Exhaled nitric oxide as a biomarker

Despite potential utility as a biomarker, the induced sputum eosinophil count measurements have not been widely adopted in clinical care settings in the United States. The fraction of nitric oxide in exhaled breath (FeNO) has been proposed as an alternative non-invasive biomarker to follow airway inflammation that requires less expertise than sputum eosinophilia to measure accurately. FeNO is a highly reproducible measurement that is relatively easy to perform for both patients and providers (91). Nitric oxide is constitutively produced by a variety of cell types by the action of nitric oxide synthase (NOS) on L-arginine; for example, eNOS in endothelial cells and nNOS in neuronal cells. In the setting of cytokine-driven airway inflammation, many cells such as eosinophils and epithelial cells can increase NO production in part through increased transcription of inducible NOS (iNOS). FeNO levels are increased in asthmatics (92, 93), and higher levels of FeNO have been associated with eosinophilic airway inflammation (94-96).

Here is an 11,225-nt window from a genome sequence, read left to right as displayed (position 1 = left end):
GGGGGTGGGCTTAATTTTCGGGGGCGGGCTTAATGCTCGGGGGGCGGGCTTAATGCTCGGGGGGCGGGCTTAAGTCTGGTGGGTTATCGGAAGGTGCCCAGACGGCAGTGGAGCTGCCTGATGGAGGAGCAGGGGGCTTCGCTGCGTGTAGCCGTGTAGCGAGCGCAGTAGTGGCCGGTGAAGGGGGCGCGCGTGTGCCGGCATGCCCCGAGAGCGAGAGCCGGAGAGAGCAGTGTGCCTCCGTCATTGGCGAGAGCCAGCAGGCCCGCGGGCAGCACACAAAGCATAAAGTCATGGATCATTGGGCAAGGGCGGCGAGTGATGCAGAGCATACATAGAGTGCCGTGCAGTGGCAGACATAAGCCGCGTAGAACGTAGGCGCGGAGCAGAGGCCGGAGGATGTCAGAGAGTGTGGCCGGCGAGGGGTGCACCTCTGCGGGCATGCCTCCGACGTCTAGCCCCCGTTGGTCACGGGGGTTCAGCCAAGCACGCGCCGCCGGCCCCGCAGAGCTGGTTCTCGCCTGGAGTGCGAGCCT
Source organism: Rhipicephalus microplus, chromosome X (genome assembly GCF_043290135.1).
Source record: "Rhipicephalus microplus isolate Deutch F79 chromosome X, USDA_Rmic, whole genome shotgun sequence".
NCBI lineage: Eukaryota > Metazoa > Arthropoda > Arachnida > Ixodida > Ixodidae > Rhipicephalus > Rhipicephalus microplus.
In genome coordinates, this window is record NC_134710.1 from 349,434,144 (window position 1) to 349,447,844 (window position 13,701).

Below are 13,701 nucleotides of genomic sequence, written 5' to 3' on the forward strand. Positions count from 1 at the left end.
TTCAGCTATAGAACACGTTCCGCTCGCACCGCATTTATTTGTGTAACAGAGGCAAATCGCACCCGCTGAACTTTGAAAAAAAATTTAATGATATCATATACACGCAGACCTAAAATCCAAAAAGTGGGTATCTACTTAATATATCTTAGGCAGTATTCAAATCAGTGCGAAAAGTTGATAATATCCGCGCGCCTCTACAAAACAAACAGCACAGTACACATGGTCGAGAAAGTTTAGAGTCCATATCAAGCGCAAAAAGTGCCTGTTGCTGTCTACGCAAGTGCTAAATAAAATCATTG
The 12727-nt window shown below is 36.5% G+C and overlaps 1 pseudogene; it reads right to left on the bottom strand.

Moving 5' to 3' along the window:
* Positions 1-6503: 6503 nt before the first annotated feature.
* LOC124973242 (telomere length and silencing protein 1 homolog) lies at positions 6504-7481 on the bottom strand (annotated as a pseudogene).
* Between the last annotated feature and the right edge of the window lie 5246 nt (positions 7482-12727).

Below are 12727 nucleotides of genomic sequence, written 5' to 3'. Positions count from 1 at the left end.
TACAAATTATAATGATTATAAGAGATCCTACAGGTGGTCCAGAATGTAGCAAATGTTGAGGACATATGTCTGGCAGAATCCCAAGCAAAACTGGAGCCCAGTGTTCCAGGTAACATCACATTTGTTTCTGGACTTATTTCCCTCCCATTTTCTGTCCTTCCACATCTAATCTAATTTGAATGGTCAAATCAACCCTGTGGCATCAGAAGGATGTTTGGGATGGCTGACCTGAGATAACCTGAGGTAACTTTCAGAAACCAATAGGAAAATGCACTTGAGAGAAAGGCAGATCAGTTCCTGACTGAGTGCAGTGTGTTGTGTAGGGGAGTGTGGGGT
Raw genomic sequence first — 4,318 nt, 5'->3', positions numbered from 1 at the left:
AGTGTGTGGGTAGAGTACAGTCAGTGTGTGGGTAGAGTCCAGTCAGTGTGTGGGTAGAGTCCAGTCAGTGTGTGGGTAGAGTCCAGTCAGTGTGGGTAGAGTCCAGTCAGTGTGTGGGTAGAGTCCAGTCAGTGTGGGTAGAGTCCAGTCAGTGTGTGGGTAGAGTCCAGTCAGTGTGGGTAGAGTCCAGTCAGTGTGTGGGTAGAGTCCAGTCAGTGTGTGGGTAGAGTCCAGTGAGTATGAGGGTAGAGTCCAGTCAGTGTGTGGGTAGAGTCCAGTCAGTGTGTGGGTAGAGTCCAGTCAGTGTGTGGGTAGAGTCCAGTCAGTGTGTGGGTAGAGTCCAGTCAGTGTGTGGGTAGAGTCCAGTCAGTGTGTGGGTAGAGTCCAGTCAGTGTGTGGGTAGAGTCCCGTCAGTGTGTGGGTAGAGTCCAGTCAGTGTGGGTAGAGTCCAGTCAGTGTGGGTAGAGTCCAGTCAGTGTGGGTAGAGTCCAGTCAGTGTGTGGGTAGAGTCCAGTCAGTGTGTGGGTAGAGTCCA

Despite the strong rationale for the use of FeNO as an asthma biomarker, the results of clinical trials which apply FeNO to guide treatment have been mixed. A randomized trial of 118 subjects with a primary care diagnosis of asthma did not show a difference in exacerbation frequency or total inhaled corticosteroids used over a 1 year period when comparing an asthma treatment strategy based on measurement of FeNO versus following standard guidelines (97). Two other studies also showed no change in exacerbation frequency, although in one inhaled corticosteroid dose was reduced significantly (98), and in the other bronchial hyper-responsiveness improved in children (99). Possible reasons for the poor performance of FeNO include high sensitivity but poor specificity for eosinophilic inflammation based on the cut-off selected in specific studies (97), the existence of non-eosinophilic asthma, and confounding by comorbidities that influence FeNO such as nasal polyps (100).

The Th2-high signature as a biomarker